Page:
Now, for the treats, we get one to start off when the Professor thrusts a shovel through the coffin and the heart of his turned daughterresulting in the kind of blood splatter Hammer is beloved for. Vampires as decadent cultists is another good idea. Roman Polanski must've seen this for his ballroom sequence in "The Dance of the Vampires," a.k.a. "The Fearless Vampire Killers" (1967). The husband gives us Hammer's best makeshift cross yet by drawing it on his chest in his own blood. And for the grand finale, they realize the black-magic climax that, reportedly, Cushing thought (probably rightly) unwholesome for his Van Helsing in "The Brides of Dracula." Fortunately, the Van Helsing stand-in here, the Professor Zimmer, has no such qualms. The fake-bats biting the vampire cultists to death is just deliciously trashy.
The Brides of Dracula (1960)
Another Dull Dracula Sequel
Bram Stoker's novel "Dracula" is a rich text, which has retained interest even in a bare-bones adaptation such as Hammer's 1958 film, which succeeds largely because it cuts so much from the long book to create an exciting pacing. Plus, it had red blood and sex appeal two things lacking from prior Dracula films. So, at least, it was a well-paced action shocker. That's not the case with this, the misnamed "The Brides of Dracula," the first of what would be eight sequels to the '58 "Dracula." Like Universal before them, which released the dull "Dracula's Daughter" (1936) after its successful 1931 adaptation, Hammer follows up its own success with a dud. In both cases, the studio writers weren't up to the task of following in the footsteps of Stoker.
There's no sex appeal here despite the possibilities of incest and homosexuality offered by the vampires' victims. Even "Dracula's Daughter" did better in this regard. There's little blood and, for most of the runtime, no action. There's also no Dracula, nor daughters from him. It's over half an hour into the film before Peter Cushing's Van Helsing appears; in the meantime, we're left with an uninteresting, unknowing female lead. There's some mystery in the beginning as to who's a vampire. There's a man who steals a ride on a carriage whose character is never adequately explained; supposedly, he hunts victims for the vampire. We later find out the second and younger of the two mystery men is the main antagonist and vampire of the storya boyish and entirely lackluster heir to Christopher Lee. Also unlike the '58 original, which was somewhat ambiguous as to its location, "The Brides of Dracula" is firmly set in Transylvania, which is unfortunate because most of the cast is populated with Brits, including some stupid comic-relief that exemplifies that British strand of humor based on class and regional accents.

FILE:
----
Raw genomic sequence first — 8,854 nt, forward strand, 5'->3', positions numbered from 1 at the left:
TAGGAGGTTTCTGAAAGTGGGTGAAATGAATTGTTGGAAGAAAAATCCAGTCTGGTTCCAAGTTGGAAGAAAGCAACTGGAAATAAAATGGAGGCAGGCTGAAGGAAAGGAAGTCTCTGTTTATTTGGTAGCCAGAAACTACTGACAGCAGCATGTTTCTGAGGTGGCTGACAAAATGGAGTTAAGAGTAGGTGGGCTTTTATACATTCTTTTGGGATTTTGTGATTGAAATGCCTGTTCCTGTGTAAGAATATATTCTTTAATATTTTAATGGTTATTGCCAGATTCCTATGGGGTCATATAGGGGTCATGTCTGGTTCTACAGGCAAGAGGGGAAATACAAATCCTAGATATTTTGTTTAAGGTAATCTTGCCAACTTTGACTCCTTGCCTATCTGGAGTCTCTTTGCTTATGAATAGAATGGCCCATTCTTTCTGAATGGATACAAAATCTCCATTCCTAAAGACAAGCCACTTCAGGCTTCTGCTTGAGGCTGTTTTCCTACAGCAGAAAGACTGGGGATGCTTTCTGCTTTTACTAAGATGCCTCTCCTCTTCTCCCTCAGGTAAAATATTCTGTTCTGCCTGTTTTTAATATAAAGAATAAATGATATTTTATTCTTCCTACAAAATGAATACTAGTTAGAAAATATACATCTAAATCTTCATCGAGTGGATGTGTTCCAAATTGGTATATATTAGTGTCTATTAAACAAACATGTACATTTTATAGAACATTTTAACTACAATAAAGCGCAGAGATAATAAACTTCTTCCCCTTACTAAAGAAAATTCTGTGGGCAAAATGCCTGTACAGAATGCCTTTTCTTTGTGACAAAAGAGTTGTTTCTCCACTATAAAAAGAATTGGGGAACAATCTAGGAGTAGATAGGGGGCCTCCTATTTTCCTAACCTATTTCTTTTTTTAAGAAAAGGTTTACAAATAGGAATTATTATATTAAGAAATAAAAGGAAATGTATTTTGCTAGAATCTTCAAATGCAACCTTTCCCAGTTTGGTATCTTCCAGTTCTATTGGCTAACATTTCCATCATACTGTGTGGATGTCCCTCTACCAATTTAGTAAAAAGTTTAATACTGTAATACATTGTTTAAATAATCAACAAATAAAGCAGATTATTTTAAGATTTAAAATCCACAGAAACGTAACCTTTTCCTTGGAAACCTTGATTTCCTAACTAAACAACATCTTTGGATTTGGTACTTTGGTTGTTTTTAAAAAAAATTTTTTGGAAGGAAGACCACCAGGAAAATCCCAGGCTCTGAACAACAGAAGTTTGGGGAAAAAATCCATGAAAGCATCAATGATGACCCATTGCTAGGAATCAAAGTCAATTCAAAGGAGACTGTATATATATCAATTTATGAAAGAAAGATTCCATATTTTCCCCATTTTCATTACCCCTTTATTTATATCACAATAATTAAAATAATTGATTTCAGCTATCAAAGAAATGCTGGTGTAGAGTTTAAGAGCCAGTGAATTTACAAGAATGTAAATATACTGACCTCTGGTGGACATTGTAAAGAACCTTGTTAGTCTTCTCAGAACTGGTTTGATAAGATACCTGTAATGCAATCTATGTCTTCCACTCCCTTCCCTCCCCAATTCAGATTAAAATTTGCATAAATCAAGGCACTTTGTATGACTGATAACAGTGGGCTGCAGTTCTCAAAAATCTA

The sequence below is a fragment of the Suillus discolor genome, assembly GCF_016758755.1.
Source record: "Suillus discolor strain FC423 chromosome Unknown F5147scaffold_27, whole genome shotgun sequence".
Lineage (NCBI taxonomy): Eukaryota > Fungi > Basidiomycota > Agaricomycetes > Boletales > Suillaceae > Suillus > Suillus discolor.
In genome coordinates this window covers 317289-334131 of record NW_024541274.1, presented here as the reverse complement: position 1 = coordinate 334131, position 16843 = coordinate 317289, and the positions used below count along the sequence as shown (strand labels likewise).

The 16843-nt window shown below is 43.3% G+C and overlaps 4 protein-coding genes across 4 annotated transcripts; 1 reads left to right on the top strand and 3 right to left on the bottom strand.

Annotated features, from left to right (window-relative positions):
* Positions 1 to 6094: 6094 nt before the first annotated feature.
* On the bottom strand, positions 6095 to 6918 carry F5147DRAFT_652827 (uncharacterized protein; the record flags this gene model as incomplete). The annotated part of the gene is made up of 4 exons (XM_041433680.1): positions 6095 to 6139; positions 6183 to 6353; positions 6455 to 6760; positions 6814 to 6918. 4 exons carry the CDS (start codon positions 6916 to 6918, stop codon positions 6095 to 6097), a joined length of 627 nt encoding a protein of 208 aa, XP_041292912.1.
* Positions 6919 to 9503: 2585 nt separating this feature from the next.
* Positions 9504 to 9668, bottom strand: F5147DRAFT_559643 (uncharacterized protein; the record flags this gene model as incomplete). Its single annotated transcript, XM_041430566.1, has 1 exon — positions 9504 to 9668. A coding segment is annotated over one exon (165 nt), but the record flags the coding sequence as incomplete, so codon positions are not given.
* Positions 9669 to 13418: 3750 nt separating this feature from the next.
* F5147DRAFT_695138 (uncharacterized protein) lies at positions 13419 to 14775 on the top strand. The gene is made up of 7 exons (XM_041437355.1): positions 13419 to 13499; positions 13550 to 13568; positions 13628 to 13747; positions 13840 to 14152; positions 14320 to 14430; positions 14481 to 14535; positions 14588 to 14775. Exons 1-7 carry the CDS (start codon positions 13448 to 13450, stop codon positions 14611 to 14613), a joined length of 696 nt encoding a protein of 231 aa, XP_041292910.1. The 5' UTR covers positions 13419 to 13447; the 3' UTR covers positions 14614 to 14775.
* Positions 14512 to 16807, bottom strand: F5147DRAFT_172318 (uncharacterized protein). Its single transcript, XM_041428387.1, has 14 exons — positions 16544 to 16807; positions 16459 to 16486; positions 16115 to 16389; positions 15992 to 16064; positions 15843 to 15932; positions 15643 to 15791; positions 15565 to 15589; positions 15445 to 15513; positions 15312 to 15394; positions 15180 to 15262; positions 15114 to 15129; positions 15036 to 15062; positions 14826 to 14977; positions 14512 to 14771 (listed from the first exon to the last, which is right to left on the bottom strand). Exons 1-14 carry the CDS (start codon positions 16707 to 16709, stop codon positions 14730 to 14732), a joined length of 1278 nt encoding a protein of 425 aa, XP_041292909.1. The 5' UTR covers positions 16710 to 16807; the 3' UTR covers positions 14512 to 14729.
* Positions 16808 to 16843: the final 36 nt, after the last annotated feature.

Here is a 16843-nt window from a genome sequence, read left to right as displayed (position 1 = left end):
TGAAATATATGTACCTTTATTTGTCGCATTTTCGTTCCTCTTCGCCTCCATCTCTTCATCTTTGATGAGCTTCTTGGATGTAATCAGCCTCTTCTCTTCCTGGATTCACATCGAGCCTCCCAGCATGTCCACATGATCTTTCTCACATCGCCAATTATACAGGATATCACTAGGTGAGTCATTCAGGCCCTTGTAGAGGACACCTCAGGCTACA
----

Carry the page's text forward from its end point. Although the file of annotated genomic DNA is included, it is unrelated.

Cushing's Sherlock Holmes-type Van Helsing lacks his Watson (the Arthur character in the '58 film) this outing, which might be part of the reason his process of vampire hunting seems much duller than before. A local priest briefly fills this void, though. Plus, it's nearly 50 minutes into the thing before Van Helsing encounters any dangera female vampire raising a hand from the grave despite an obvious continuity error where she opens her unbroken coffin afterwards and from a laughably shallow burial (it takes a very weak person, let alone a vampire, to struggle to emerge from that dust heap). There are a couple more action bits after this between Van Helsing and kid-vamp Baron Meinster. In these incidents, this sequel adds a bunch of new vampiric folklore to the series. Apparently, one can burn off the bite marks of vampires, thus avoiding turning into one themselves. Holy water is like acid to vampire faces. Vampire brides standby mute and motionless when their master is getting his butt kicked by a vampire slayer and presumably helplessly burn to death in a windmill while humans have the gumption to make an exit. And, you can make a makeshift cross out of just about anythingeven the shadow of a windmill turned at just the right angle can do the job. Hammer's vampires are wimps.
(Mirror Note: On the plus side, this film does have the best mirror shot in Hammer's Dracula series: an unbroken-moving-camera mirror shot not revealing the Baron's entrance through the mirror due to his lack of reflection, but behind the Gina character, as the camera moves away from the mirror.)